The energization scheme of FIG. 13A-13B may be implemented though the use of a power converter similar to that previously described in connection with FIG. 6. Further, because the current excitations provided to the phase A winding in he energization scheme of FIG. 13B are the inverse of the current excitations provided to the phase B winding, a less complicated power converter may be used. One example of such a power converter is illustrated in FIG. 13C.

FIG. 13C illustrates a novel power converter 130 that includes a DC bus (+ and -) across which is coupled a DC bus capacitor 131. DC power may be applied to the DC bus from a battery, an AC-DC converter, or other suitable power source. Coupled across the DC bus is a first grouping of power switching devices 132 (such as MOSFETS or IGBTS) that are arranged in an H-bridge configuration. In the example of the FIG. 13C, the phase A and phase B windings are coupled in parallel across the H-bridge such that by appropriate actuation of alternate opposing pairs of switching devices bi-polar current may be established in the parallel connection of the phase A and phase B windings. As reflected by the + and - designations on the phase A and phase B windings the phase A and B windings are configured such that when positive current flows in the phase A winding (e.g., current from + to -) negative current (e.g., current from - to +) flows in the phase B winding. The switching pattern for the group of power switching devices 132 to implement the energization scheme of FIG. 13B will be apparent to those of ordinary skill in the art having the benefit of this disclosure.

In the power converter of FIG. 13C the phase C winding is coupled to the DC bus via upper and lower power switching devices and upper and lower flyback diodes to allow for the controlled establishment of uni-polar current in the phase C winding. The operation of the energization circuitry for the phase C winding is conventional and will be understood by those of ordinary skill in the art having the benefit of this disclosure.

In the embodiment of FIG. 13C the auxiliary field winding F is coupled directly across the DC bus. It will be appreciated that a power switching device can be coupled in series with the auxiliary field winding F such that the current in the auxiliary field winding F can be controlled.

Those of ordinary skill in the art will appreciate that the exemplary machine 90 of FIG. 9 is but one example of how the novel winding arrangement of the present invention may be used to construct a reluctance machine that has an auxiliary field winding according to the present invention and that is constructed using conventional stator lamination. Alternate constructions, using differing number of rotor poles and stator poles and having auxiliary field windings of multi-coil construction are envisioned. FIG. 14 illustrates one such exemplary embodiment.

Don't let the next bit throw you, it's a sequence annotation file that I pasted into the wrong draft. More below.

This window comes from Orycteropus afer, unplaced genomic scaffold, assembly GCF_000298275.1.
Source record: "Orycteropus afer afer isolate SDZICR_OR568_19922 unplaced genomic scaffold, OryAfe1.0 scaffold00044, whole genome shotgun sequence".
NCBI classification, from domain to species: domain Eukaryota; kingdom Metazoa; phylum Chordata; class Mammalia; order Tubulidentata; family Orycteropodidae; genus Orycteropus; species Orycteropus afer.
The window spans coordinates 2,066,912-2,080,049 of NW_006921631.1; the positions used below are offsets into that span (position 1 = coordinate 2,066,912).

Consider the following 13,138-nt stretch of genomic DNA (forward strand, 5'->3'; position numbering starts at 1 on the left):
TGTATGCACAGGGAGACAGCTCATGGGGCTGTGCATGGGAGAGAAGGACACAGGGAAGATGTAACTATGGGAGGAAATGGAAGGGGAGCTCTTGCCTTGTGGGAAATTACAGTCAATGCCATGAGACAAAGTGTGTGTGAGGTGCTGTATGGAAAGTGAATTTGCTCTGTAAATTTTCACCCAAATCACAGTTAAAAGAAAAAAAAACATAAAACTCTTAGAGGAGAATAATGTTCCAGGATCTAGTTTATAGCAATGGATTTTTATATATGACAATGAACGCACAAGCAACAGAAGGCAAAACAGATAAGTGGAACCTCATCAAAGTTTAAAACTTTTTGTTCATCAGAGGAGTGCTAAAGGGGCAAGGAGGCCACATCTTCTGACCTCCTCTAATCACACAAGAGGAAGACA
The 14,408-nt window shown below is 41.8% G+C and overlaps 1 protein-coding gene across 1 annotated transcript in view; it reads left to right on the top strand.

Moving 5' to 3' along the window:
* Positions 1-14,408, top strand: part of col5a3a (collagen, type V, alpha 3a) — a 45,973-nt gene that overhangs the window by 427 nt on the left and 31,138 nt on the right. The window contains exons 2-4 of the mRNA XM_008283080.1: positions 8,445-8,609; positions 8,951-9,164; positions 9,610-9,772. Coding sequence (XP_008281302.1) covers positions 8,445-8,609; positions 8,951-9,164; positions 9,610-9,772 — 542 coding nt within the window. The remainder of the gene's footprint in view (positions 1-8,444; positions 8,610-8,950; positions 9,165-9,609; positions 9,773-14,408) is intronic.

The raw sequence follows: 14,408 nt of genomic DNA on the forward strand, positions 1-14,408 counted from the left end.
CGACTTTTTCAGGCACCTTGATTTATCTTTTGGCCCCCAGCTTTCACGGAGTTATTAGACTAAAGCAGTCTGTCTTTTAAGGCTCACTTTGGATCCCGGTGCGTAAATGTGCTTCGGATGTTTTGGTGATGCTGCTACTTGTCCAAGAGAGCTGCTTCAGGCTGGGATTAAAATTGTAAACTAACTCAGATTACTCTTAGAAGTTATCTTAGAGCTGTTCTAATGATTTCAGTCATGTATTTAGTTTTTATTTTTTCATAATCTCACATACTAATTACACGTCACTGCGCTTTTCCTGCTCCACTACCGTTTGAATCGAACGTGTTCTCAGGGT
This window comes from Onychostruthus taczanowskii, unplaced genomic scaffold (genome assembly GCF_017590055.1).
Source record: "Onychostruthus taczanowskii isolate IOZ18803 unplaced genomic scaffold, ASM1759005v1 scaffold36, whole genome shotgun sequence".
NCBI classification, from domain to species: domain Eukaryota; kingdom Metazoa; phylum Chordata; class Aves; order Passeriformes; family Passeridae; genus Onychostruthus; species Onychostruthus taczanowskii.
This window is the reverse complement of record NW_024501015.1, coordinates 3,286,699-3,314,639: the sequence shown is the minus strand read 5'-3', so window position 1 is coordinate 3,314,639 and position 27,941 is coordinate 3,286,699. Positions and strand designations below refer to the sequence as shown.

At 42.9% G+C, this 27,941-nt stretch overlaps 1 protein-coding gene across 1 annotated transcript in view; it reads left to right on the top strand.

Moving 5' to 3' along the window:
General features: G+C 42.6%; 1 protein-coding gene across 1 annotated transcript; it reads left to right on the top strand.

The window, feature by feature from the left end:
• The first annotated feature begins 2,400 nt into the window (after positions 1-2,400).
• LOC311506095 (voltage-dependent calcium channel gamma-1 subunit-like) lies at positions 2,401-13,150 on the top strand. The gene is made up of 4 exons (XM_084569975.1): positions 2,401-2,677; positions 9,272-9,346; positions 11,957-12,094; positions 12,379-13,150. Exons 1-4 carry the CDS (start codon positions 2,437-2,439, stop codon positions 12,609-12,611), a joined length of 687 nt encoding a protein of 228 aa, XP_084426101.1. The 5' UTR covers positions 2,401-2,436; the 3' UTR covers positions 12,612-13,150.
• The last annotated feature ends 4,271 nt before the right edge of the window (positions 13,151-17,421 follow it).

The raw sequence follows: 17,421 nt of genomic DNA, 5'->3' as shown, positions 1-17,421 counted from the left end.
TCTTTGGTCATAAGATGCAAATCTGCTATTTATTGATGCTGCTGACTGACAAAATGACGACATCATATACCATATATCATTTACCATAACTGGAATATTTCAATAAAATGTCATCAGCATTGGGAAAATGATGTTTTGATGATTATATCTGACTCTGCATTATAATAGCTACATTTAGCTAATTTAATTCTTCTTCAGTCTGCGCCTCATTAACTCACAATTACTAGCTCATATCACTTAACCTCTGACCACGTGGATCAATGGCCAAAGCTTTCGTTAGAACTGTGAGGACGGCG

FIG. 14 illustrates a reluctance machine 140 including a eight pole rotor 141 and a twelve pole stator 142. Positioned within the rotor are three phase windings A, B and C and an auxiliary field winding F. The phase A winding a short-pitched winding comprising four short pitched coil that are coupled together in series or parallel to form a single phase winding. Each of the phase B and C windings is a fractional-pitched winding and, in the example of FIG. 14, each of the phase A and B windings comprise two coils. The energization schemes of FIGS. 12 and 13B, as well as other energization schemes, may be used to control the machine 140.

The power converters illustrated and described in connection with FIGS. 2A, 2B, 3, 6 and 13 for providing energization current to the phase windings and auxiliary field winding each control the phase energization by employing two power switching devices coupled to each of the phase windings and to the DC power source. FIG. 15 illustrates a novel power converter for providing energization current in a reluctance machine in accordance with the present invention that operates utilizes only one power switching device per phase and that can operate more efficiently than the previously-discussed converters.

In FIG. 15, an improved power converter 150 for a switched reluctance machine having three phase windings A, B and C and an auxiliary field winding F is shown. The construction of the reluctance machine having windings A, B, C and F may be as previously described herein. The power converter 150 includes a DC bus 151 established across a DC capacitor 152. DC power may be applied to the DC bus 151 from a battery, an AC-DC converter, or other suitable power source. Each of the phase windings A, B and C is coupled across the DC bus 151 through a single power switching device 153a, 153b and 153c to selectively provide energization to phase winding A, B and C. Switches 153a, 153b and 153c may be any suitable switching device such as a power transister. Each phase winding A, B and C is also coupled to the auxiliary phase winding F through a diode 154a, 154b and 154c. A power storage capacitor 155 is coupled in parallel with the auxiliary field winding F.

FIGS. 16A and 16B illustrate the operation of the improved power converter 150 with respect to one phase of the reluctance machine, and FIG. 17 illustrates the current and inductance curves for phases A, B and C and the for the auxiliary field winding F of a reluctance machine constructed according to the teachings of this disclosure as energized by converter 150. It will be appreciated by those of ordinary skill in the art having the benefit of this disclosure that the curves and waveforms of FIG. 17 are idealized. The actual curves may vary from those illustrated.